While in some respects the two books lead to different assessments of the current situation, in one important respect they do not. Richardson's critique of the very notion of a vaguely defined "global war on terror" is quite congruent with Habeck's attention to the particularities of the enemy we face. Clearly the Bush Administration erred in not identifying that enemy at the outset. As Habeck writes in her modest conclusion, "The significant difference between the ideas presented here and other proposals for fighting the war on terror is the conclusion drawn from the preceding discussion: that the center of the jihadist movement is its ideology, which must be directly confronted, challenged, and defeated." That should be one of the first priorities of the administration that takes over when the Bush presidency ends.
Footnote: I've just received from University of California Press a book called The Secret History of al Qaeda, by Abdel Bari Atwan. I'll report on this, along with some other recent books related to the conflict, within the next few weeks.
And to avoid seeing Islam in one context only, take a look at Ink and Gold: Islamic Calligraphy, by Marcus Fraser and Will Kwiatkowski (distributed in the U.S. by the Univ. of Washington Press). This slim, beautifully produced volume gives a sense of the long sweep (both in time and place) of Islam's history.
Of course, for lovers of art books (and gift-givers with an eye on the calendar), there is always a dizzying array of choices. Another superb volume from the University of Washington Press is Adam Elsheimer 1578-1610, an exhibition catalogue devoted to the work of a German artist whose life was tragically short. If you are not instantly drawn in by the haunting reproduction on the cover, this won't be your cup of tea.
Last week I mentioned books on prayer. From the National Gallery of Art, Harvard University Art Museums, and Yale University Press comes a magnificent exhibition catalogue, Prayers and Portraits: Unfolding the Netherlandish Diptych, by John Oliver Hand, Catherine A. Metzger, and Ron Spronk, done with Yale's characteristic excellence. (The exhibition will be at the National Gallery through February 4 before moving to Antwerp.) And for those who want to plunge into the subject more deeply, there's a companion volume from HUMA and Yale University Press, Essays in Context: Unfolding the Netherlandish Diptych, edited by Hand and Stronk.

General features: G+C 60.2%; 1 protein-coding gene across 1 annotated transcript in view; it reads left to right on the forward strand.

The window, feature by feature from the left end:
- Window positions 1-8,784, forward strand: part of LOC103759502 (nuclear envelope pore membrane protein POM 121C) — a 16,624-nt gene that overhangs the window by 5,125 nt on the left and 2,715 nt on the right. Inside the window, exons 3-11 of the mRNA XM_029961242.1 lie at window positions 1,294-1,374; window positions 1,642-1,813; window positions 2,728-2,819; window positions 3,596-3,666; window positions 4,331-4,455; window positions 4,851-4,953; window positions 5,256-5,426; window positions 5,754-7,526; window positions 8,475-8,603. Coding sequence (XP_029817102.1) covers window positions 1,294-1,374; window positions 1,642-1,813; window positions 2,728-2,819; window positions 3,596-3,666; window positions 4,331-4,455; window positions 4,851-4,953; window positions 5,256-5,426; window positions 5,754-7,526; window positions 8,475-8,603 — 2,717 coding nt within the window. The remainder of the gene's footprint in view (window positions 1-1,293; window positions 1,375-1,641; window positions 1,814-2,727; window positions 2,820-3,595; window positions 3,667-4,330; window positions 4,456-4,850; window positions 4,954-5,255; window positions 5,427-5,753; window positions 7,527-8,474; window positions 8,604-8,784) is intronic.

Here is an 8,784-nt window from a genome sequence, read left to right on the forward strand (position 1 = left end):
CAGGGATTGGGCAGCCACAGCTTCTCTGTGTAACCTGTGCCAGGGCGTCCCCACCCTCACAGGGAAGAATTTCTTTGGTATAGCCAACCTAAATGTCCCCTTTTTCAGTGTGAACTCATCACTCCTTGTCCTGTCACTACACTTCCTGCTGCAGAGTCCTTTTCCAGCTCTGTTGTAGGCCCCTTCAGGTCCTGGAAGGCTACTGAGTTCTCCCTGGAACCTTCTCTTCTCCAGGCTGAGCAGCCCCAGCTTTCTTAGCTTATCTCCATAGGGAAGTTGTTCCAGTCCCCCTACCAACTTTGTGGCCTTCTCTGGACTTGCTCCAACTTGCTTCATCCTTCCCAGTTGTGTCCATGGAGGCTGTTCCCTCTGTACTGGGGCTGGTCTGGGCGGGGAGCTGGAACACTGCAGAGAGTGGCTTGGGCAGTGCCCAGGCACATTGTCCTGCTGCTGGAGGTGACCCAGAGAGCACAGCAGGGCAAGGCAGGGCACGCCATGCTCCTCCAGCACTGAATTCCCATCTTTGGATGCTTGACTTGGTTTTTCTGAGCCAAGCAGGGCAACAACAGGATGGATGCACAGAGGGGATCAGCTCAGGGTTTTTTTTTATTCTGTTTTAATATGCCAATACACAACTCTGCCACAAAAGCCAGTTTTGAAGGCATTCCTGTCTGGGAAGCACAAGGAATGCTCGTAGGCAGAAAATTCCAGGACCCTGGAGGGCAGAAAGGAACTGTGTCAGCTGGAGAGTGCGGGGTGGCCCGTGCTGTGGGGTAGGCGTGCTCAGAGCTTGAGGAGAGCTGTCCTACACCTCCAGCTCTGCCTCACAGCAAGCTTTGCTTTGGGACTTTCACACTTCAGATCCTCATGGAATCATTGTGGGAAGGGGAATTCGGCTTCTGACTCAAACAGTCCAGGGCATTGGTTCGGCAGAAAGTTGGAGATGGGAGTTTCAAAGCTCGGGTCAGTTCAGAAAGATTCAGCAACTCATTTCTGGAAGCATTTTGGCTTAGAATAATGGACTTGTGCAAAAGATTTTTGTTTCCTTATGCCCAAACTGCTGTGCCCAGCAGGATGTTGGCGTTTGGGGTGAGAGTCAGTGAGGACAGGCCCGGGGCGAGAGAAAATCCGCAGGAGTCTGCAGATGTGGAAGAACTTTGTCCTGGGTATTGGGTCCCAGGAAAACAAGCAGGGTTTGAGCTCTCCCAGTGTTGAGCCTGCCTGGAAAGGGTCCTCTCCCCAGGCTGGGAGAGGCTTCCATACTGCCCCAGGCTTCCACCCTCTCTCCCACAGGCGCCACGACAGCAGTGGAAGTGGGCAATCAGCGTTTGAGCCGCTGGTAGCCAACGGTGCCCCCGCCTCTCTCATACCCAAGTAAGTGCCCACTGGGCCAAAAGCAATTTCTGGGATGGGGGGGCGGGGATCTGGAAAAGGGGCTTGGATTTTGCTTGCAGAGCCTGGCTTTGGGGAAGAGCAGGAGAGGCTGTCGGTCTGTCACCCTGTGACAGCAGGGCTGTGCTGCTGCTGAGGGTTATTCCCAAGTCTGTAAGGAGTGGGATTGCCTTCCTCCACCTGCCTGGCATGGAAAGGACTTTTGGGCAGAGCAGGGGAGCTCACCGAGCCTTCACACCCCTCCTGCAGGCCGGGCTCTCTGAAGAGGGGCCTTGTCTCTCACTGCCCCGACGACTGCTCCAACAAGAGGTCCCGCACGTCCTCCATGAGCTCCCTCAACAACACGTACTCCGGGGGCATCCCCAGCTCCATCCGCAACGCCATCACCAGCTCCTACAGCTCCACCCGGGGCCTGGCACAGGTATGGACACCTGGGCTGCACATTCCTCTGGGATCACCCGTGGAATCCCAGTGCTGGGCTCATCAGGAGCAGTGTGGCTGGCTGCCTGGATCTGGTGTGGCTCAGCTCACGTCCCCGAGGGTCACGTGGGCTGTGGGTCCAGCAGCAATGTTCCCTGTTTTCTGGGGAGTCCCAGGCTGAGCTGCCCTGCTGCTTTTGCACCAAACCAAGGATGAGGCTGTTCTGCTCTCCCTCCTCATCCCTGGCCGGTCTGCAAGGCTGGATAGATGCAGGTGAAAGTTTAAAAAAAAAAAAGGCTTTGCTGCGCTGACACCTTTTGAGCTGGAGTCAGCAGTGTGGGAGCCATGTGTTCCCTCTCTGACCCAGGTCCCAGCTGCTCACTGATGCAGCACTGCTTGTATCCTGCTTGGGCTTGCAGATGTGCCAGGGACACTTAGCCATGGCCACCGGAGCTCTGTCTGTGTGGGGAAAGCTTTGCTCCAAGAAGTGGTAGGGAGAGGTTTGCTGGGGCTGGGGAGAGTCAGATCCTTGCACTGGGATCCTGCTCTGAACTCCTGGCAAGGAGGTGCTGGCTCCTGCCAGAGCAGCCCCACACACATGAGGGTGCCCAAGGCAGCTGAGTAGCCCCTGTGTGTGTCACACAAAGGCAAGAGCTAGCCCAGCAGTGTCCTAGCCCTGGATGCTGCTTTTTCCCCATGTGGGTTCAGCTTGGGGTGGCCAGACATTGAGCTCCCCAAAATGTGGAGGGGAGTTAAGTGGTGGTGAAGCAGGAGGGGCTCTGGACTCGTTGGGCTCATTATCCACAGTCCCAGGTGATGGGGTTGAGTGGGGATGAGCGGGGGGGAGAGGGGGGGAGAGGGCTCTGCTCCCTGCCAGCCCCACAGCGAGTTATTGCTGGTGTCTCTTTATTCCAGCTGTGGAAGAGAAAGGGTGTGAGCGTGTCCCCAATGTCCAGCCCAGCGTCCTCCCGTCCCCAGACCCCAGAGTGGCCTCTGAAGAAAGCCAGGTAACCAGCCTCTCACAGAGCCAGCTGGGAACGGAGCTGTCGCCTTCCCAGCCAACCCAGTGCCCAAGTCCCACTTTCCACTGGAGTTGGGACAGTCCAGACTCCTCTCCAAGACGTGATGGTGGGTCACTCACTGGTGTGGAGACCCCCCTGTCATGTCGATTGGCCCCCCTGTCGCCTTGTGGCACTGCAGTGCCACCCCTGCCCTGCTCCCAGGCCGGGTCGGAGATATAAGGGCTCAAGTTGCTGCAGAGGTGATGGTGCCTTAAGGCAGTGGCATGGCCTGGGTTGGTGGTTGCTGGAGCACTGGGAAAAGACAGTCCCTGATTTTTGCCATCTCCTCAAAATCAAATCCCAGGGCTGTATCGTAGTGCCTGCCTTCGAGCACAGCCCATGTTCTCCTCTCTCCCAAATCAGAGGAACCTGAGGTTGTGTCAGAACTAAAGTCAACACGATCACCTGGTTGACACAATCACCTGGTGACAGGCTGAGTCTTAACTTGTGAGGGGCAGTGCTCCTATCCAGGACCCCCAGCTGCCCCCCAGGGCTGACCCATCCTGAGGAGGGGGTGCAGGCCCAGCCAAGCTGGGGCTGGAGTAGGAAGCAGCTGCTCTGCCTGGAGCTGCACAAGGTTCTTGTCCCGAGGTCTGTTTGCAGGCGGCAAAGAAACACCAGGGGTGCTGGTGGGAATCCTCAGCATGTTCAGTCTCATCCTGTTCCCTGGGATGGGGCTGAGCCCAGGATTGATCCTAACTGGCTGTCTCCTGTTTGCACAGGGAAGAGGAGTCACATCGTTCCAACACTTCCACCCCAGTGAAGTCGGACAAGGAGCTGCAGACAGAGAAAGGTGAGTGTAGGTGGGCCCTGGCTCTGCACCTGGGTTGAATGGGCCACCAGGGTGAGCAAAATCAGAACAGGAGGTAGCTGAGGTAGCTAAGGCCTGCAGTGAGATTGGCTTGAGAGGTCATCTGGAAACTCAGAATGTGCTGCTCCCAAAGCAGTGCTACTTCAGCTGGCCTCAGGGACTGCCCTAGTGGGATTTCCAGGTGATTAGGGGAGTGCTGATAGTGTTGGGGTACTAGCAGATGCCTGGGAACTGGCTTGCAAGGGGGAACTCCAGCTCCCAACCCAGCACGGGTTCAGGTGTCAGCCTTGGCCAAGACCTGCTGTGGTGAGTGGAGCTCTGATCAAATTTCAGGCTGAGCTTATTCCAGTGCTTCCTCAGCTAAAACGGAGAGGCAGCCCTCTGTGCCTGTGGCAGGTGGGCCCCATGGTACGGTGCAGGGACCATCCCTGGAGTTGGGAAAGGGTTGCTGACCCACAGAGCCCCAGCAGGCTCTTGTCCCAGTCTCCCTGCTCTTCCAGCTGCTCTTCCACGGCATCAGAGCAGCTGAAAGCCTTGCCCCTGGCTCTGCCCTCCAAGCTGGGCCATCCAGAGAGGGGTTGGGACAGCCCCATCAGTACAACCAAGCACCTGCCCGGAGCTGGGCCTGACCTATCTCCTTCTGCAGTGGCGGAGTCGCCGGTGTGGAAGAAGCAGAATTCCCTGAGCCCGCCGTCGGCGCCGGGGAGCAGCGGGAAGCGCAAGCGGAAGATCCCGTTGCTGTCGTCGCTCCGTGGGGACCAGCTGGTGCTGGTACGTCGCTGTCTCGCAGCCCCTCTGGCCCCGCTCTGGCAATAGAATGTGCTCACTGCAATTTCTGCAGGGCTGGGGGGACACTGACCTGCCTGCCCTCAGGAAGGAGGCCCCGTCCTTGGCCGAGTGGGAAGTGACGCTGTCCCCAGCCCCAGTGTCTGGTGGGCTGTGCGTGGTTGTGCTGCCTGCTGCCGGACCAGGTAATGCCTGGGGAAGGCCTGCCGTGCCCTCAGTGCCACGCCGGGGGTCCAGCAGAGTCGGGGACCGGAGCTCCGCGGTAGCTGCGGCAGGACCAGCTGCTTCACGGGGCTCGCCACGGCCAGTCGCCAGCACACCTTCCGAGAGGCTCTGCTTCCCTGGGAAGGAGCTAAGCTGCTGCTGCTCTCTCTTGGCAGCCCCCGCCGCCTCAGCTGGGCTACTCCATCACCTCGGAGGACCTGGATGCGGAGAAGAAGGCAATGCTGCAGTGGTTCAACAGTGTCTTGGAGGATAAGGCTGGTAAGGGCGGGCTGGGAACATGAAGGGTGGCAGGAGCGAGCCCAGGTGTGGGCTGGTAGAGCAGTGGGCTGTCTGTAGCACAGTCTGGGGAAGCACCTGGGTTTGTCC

Departing from the realm of art books, if you have an insatiable Lincoln buff on your gift list—or are one yourself—and you are wondering which title among the many recent ones you might pick up, a good choice is Douglas Wilson's Lincoln's Sword: The Presidency and the Power of Words (Knopf). Wilson, who won the Lincoln Prize in 1999 for Honor's Voice: The Transformation of Abraham Lincoln, will appeal to readers who have enjoyed recent studies of Lincoln's rhetoric by Garry Wills and Ronald White, among others. And back at the beginning of 2006, Knopf also published Richard Carwardine's excellent book Lincoln: A Life of Purpose and Power, earlier available from Longman in more limited distribution; if you haven't added it your collection, you should. (My copy has vanished, alas.)
Aiiiee! We've barely gotten started—the unmentioned books reproach me—but it is time to stop for now. Next week: my favorite books of the year (favorite, not necessarily the best). We're doing that just a bit earlier than in previous years. And then later in the month: the year in books.
John Wilson is the editor of Books & Culture.